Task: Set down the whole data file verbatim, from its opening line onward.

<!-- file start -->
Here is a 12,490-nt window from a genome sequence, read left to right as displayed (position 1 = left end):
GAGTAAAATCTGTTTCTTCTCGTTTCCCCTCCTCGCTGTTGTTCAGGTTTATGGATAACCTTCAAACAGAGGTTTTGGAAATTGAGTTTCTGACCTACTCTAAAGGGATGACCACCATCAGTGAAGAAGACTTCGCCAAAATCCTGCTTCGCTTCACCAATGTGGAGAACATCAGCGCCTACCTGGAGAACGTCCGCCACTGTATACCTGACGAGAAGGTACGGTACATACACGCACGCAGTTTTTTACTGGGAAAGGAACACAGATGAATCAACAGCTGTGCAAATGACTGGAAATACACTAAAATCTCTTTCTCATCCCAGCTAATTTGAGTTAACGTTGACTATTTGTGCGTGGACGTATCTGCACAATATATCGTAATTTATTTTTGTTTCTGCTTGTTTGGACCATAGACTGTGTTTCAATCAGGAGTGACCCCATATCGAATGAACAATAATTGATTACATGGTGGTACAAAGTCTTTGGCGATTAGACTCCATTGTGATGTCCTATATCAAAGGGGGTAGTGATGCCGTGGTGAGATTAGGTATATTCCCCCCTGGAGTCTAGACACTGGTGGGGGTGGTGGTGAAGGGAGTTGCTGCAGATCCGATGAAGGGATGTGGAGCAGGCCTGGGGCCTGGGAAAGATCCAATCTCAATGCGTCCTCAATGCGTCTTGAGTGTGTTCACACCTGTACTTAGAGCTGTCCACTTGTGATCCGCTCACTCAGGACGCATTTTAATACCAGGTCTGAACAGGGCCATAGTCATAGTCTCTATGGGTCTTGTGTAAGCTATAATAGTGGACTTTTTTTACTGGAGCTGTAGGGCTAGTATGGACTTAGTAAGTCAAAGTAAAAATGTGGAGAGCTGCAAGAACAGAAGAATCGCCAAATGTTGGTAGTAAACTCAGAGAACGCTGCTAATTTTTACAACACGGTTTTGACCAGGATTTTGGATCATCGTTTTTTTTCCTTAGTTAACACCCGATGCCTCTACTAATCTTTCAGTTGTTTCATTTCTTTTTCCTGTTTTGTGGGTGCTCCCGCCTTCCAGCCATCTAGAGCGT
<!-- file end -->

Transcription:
Here is a 12,490-nt window from a genome sequence, read left to right as displayed (position 1 = left end):
GAGTAAAATCTGTTTCTTCTCGTTTCCCCTCCTCGCTGTTGTTCAGGTTTATGGATAACCTTCAAACAGAGGTTTTGGAAATTGAGTTTCTGACCTACTCTAAAGGGATGACCACCATCAGTGAAGAAGACTTCGCCAAAATCCTGCTTCGCTTCACCAATGTGGAGAACATCAGCGCCTACCTGGAGAACGTCCGCCACTGTATACCTGACGAGAAGGTACGGTACATACACGCACGCAGTTTTTTACTGGGAAAGGAACACAGATGAATCAACAGCTGTGCAAATGACTGGAAATACACTAAAATCTCTTTCTCATCCCAGCTAATTTGAGTTAACGTTGACTATTTGTGCGTGGACGTATCTGCACAATATATCGTAATTTATTTTTGTTTCTGCTTGTTTGGACCATAGACTGTGTTTCAATCAGGAGTGACCCCATATCGAATGAACAATAATTGATTACATGGTGGTACAAAGTCTTTGGCGATTAGACTCCATTGTGATGTCCTATATCAAAGGGGGTAGTGATGCCGTGGTGAGATTAGGTATATTCCCCCCTGGAGTCTAGACACTGGTGGGGGTGGTGGTGAAGGGAGTTGCTGCAGATCCGATGAAGGGATGTGGAGCAGGCCTGGGGCCTGGGAAAGATCCAATCTCAATGCGTCCTCAATGCGTCTTGAGTGTGTTCACACCTGTACTTAGAGCTGTCCACTTGTGATCCGCTCACTCAGGACGCATTTTAATACCAGGTCTGAACAGGGCCATAGTCATAGTCTCTATGGGTCTTGTGTAAGCTATAATAGTGGACTTTTTTTACTGGAGCTGTAGGGCTAGTATGGACTTAGTAAGTCAAAGTAAAAATGTGGAGAGCTGCAAGAACAGAAGAATCGCCAAATGTTGGTAGTAAACTCAGAGAACGCTGCTAATTTTTACAACACGGTTTTGACCAGGATTTTGGATCATCGTTTTTTTTCCTTAGTTAACACCCGATGCCTCTACTAATCTTTCAGTTGTTTCATTTCTTTTTCCTGTTTTGTGGGTGCTCCCGCCTTCCAGCCATCTAGAGCGT